Watsonville Pajaronian (October 7, 1906)
Death Intervenes and Brings Relief
After Long-Suffering Major Joseph Knowlton is called from Life's Duties
Major Joseph Knowlton, who for more than two years had been suffering from the effects of a cancer, died last evening at 9 o'clock at the home of his sister, Mrs. Lucy Card, on Upper Main street. For several days he had been suffering intensely, but he bore his affliction patiently. No word of complaint passed from his lips. He realized that the end was approaching, but he would not discuss his condition lest he bring unnecessary worry to those who were so kindly administering to his every want. His passing was so quiet, so free from apparent pain, that it resembled restful sleep that comes to one who is extremely weary.
The deceased was born in Augusta Maine, sixty years ago, and in the year 1862 he came to California on a vessel by way of the Isthmus to join his father who was a California forty-niner. He came to Pajaro valley and resided her for a few years and then went to San Juan where he accepted the position of agent for one of the big stage companies. He followed this work at Gilroy, San Jose and other places until the stages were taken off and then went to San Francisco and entered the employ of the Southern Pacific, acting for a time in the capacity of traveling auditor for the company. He left the railroad service for a time and filled an important position in the U.S. Mint in San Francisco, but later re entered the employ of the railroad company. Later he successfully conducted a hotel business in the metropolis.
On Nov. 17 1864 deceased enlisted with Company A, Eighth California Volunteer Infantry serving with the company as Second Sergeant. In Feb. 1865, while the company was at Cape Disappointment, deceased worked almost constantly in the Adjutant's office. He was honorably discharged at Ft. Point on Oct. 24, 1865.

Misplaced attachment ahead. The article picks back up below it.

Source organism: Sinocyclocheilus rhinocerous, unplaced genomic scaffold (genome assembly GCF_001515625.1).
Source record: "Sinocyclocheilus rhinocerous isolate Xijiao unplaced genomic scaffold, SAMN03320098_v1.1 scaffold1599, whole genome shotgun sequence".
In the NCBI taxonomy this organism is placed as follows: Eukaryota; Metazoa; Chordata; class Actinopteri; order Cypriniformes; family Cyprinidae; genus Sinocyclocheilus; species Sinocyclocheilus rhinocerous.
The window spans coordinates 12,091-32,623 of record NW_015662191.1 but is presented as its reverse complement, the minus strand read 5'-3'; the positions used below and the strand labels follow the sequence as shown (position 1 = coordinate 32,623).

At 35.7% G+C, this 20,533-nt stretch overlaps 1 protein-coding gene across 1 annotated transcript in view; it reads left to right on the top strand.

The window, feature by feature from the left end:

He was also a charter member and officer in the George H. Thomas Post, G.A.R. of San Francisco. This is the oldest, richest and most prominent army post on the coast. Major Knowlton was also Captain for many years of the Veteran Guard of San Francisco, an organization composed of one of the best-drilled bodies of men in the United States. Its membership comprised discharged soldiers who had a great deal of experience and were thoroughly trained and disciplined.
About five years ago deceased came to Watsonville and has resided her continuously since. He was a man of genial personality, well read, an interesting conversationalist, a keen observer and withal a faithful friend. No matter what line he was following he always looked neat. He followed the fashions closely and was extremely exacting in all walks of life. during the years that he enjoyed his health he took great pleasure in hunting, fishing, camping, etc.
During his residence in this valley Major Knowlton made many warm friends to whom his demise will bring deepest regret. He was a man of high ambitions and during his career he was brought prominently before the public in military and political affairs.
Deceased is survived by two daughters, both of whom reside at Sausalito, and also leaves three sisters as follows; Mr. Lucy Card, and Mrs. B. A. Osborn of this city and Mrs. A.M. Peterson of Santa Cruz. To all of these bereaved relatives sympathy is extended.
Deceased had been a member of the Masonic order in Salinas for number of years and the Master of that lodge and several members will come here tomorrow afternoon to take part in the funeral services, which will be under the auspices of Pajaro Lodge No 110 F & AM. the funeral will take place at 2 P.M. from the home of B.A. Osborn on Maple Avenue.